A secure zone on a second slave hard drive has all the advantages built into the secure zone such as being impervious to viruses affecting the main drive or inadvertent archive deletion, automatic FIFO management of backups, running scheduled backups without having to name them, automatic indentities by date and time of creation, plus the fact that it is not affected by a main drive failure.
    From my point of view the Secure zone used on a slave drive is one of the better features of True Image.
    Don't knock it till you have tried it, understood its limitations and appreciated its strengths. I use it for all my backup images and life would be a lot more complicated without it.
     
  4. seekforever

    seekforever Registered Member

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    Like most things in life, it depends on what you want to do and what you are premitted to do.

    I have no use for the Secure Zone and for my purposes it is an obstacle. This is not because the SZ is bad, it just doesn't lend itself to the way I want to work. It obviously has advantages for the way Xpilot prefers to work.

    So, different strokes for different folks, simple as that but on the more complicated side of the coin, you have to know what you want to do and the best way to achieve it.
     
  5. Srdjan

    Srdjan Registered Member

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    To be honest I have to correct myself. I tried to verify the image on 2 DVDs today and it went well, ie. the image has been successfuly verified.
    However, I must admit that older Acronis versions were better in a way that bootable CD was only a bootable CD. I dont know how to make such CD now. Instead, every option makes "startup recovery manager". What does that mean to activate it ?. Manual is confusing about it. First it states that "startup recovery manager" cannot be activated without secure zone, and after that it states that startup recovery manager will be activated immediately if there is no secure zone o_O
    The question is simple. What to do with a CD that I get from the option "Create bootable rescue media" ? Will it load automatically upon reboot or I have to press F11 to activate, or may be it has to be activated before restart.
    Another confusing thing in the help. It is written that the startup recovery manager overwrites master boot record ? Every time or only after activation ? Is it safe to leave the user without MBR ? What if the restoration is not successful ?
     
  6. bVolk

    bVolk Registered Member

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    The Rescue CD (bootable CD) you create with the Create Bootable Rescue Media tool has the same function it had in previous versions. It will boot the computer straight into the rescue environment (Linux TI), no F11 or anything else required.

    An alternative way to boot into rescue environment is to press F11 if you (1) did create the Secure Zone and (2) did activate the Startup Recovery Manager. The activation of the SRM is a one-time action, but it will modify the MBR. I would advise you forget the SRM and F11, since there is no particular catastrophic situation where the SRM/F11 functionality would be indispensable. It's just a convenience, a shortcut. You can always restore the system drive by starting the restore operation from Windows (if operative) or after booting from the Rescue CD (if Windows is down). Therefore, if you decide to create the Secure Zone for the reasons exposed by Xpilot (and you don't mind the inability to access the image files to manage them with Explorer), be sure to uncheck the default option to activate SRM right away.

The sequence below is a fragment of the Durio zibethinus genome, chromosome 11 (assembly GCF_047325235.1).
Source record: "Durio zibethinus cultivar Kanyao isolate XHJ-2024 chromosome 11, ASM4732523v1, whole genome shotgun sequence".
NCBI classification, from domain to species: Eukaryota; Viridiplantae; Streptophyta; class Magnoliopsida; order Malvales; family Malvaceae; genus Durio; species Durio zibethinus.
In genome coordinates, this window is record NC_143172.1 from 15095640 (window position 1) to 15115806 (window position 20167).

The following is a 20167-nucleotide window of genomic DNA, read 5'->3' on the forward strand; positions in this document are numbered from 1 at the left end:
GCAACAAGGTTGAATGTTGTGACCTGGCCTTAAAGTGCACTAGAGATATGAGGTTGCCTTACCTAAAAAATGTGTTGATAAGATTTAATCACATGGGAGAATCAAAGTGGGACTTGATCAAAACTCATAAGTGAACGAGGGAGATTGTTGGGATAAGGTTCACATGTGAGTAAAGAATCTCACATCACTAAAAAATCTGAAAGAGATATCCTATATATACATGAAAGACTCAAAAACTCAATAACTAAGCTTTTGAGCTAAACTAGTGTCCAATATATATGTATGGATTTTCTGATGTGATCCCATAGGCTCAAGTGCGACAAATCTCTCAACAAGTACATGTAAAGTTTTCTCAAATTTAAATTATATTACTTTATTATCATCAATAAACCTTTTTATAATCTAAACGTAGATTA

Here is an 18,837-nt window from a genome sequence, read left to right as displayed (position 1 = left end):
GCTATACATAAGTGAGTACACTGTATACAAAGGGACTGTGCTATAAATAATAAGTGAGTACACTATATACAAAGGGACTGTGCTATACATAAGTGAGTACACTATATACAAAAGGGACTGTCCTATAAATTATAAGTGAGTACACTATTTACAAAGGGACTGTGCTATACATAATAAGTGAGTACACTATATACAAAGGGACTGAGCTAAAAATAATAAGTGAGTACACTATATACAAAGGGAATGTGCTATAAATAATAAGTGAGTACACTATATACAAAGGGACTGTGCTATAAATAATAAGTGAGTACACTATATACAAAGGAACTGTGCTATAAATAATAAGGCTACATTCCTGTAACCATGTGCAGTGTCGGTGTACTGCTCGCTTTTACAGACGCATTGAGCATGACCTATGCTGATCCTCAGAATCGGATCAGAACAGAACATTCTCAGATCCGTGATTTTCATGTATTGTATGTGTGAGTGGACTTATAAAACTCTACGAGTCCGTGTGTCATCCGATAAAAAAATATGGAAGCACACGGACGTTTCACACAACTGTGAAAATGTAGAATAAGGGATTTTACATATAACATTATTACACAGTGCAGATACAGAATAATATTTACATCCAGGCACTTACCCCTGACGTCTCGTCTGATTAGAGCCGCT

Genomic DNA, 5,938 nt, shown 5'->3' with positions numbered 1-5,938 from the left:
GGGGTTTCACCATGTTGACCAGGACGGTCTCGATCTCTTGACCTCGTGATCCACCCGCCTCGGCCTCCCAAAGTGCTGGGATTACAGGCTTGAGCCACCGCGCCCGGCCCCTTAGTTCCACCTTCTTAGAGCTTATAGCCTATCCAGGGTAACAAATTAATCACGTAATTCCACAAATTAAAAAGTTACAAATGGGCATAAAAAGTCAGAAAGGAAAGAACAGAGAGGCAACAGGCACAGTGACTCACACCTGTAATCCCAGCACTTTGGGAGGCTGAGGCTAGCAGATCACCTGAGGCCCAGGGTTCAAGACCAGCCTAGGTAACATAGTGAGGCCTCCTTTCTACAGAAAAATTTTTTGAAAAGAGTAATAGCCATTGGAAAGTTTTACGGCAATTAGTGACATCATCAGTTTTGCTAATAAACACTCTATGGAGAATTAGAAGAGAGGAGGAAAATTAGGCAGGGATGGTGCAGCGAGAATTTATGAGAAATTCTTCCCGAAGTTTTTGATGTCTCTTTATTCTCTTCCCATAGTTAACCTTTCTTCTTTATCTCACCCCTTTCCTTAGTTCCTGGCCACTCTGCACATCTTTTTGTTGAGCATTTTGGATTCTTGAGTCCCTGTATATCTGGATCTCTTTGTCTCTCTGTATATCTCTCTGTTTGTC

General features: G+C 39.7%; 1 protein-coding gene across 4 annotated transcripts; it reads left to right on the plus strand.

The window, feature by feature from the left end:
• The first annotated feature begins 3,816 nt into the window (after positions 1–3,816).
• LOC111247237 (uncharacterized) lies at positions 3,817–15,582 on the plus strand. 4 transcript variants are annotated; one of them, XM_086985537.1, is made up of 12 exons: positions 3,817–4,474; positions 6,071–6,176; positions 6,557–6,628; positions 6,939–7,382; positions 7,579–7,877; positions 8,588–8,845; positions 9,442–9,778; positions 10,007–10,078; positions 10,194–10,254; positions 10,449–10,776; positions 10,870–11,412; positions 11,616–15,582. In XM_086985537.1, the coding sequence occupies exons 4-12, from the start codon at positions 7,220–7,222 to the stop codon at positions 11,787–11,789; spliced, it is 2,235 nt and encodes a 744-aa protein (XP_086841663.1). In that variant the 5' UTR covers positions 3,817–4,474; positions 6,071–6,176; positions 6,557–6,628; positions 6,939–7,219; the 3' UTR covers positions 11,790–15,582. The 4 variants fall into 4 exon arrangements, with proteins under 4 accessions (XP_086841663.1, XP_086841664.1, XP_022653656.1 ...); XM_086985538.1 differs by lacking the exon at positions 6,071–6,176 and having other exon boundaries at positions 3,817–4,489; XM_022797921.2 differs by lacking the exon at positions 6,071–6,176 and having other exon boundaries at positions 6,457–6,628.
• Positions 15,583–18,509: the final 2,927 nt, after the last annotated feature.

Restoring the system drive by starting the operation from Windows will be done more smoothly if you update to the current build of TI9. Many fixes have been implemented since the 2337. If you update, uninstall the old build before installing the current one and create a new Rescue CD from the new installation.
     
    Last edited: Sep 1, 2006
  7. Srdjan

    Srdjan Registered Member

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    I made a bootable CD with "Creat bootable rescue media" tool, restarted and the blue screen with two options appeared ("full" and something else) with the mouse pointer on the screen. However, the mouse pointer was freezed. Hence, I was not able to select any option. There was a message on the bottom stating that Windows will continue loading in 10 sec and after that time had elapsed the Windows continued. I have a USB mouse (Logitech MX 510) and the Acronis in Lunux environment works with my USB mouse. But this is in the case when I reboot from Acronis and not from bootable CD. Does Acronis support a USB mouse when booting from CD ? Again nothing in the manual about it.
     
  8. Tabvla

    Tabvla Registered Member

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    As seekforever has said....
    The critical thing here is knowledge and experience. If you are technically competent then you can utilise systems (hardware & software) in a way that suits your situation because you understand the implications of your actions. If you have only a little knowledge and limited experience then you need to be much more careful in what you do.